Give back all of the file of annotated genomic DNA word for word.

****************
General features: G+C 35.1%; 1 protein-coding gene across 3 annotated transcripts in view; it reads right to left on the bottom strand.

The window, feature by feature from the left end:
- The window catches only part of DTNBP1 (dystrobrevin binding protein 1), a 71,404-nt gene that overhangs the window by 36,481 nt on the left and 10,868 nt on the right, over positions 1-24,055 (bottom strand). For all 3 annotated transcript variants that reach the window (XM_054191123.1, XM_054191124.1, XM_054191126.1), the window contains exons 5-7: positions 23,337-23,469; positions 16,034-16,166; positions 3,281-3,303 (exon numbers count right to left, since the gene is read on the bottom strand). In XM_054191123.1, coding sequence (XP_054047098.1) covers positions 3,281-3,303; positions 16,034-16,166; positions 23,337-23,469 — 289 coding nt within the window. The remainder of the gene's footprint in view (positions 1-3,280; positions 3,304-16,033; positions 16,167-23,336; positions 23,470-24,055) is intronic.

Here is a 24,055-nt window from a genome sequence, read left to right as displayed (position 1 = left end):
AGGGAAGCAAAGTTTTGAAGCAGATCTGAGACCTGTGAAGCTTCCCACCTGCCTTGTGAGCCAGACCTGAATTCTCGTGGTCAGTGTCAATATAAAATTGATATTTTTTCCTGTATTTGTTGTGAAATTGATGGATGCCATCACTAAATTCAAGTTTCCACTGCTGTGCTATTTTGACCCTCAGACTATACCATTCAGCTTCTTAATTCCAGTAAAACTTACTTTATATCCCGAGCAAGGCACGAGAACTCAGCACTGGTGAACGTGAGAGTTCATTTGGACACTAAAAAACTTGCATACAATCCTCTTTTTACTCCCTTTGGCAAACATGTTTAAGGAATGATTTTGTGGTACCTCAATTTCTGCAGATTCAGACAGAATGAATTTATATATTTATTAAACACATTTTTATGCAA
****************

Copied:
General features: G+C 35.1%; 1 protein-coding gene across 3 annotated transcripts in view; it reads right to left on the bottom strand.

The window, feature by feature from the left end:
- The window catches only part of DTNBP1 (dystrobrevin binding protein 1), a 71,404-nt gene that overhangs the window by 36,481 nt on the left and 10,868 nt on the right, over positions 1-24,055 (bottom strand). For all 3 annotated transcript variants that reach the window (XM_054191123.1, XM_054191124.1, XM_054191126.1), the window contains exons 5-7: positions 23,337-23,469; positions 16,034-16,166; positions 3,281-3,303 (exon numbers count right to left, since the gene is read on the bottom strand). In XM_054191123.1, coding sequence (XP_054047098.1) covers positions 3,281-3,303; positions 16,034-16,166; positions 23,337-23,469 — 289 coding nt within the window. The remainder of the gene's footprint in view (positions 1-3,280; positions 3,304-16,033; positions 16,167-23,336; positions 23,470-24,055) is intronic.

Here is a 24,055-nt window from a genome sequence, read left to right as displayed (position 1 = left end):
AGGGAAGCAAAGTTTTGAAGCAGATCTGAGACCTGTGAAGCTTCCCACCTGCCTTGTGAGCCAGACCTGAATTCTCGTGGTCAGTGTCAATATAAAATTGATATTTTTTCCTGTATTTGTTGTGAAATTGATGGATGCCATCACTAAATTCAAGTTTCCACTGCTGTGCTATTTTGACCCTCAGACTATACCATTCAGCTTCTTAATTCCAGTAAAACTTACTTTATATCCCGAGCAAGGCACGAGAACTCAGCACTGGTGAACGTGAGAGTTCATTTGGACACTAAAAAACTTGCATACAATCCTCTTTTTACTCCCTTTGGCAAACATGTTTAAGGAATGATTTTGTGGTACCTCAATTTCTGCAGATTCAGACAGAATGAATTTATATATTTATTAAACACATTTTTATGCAA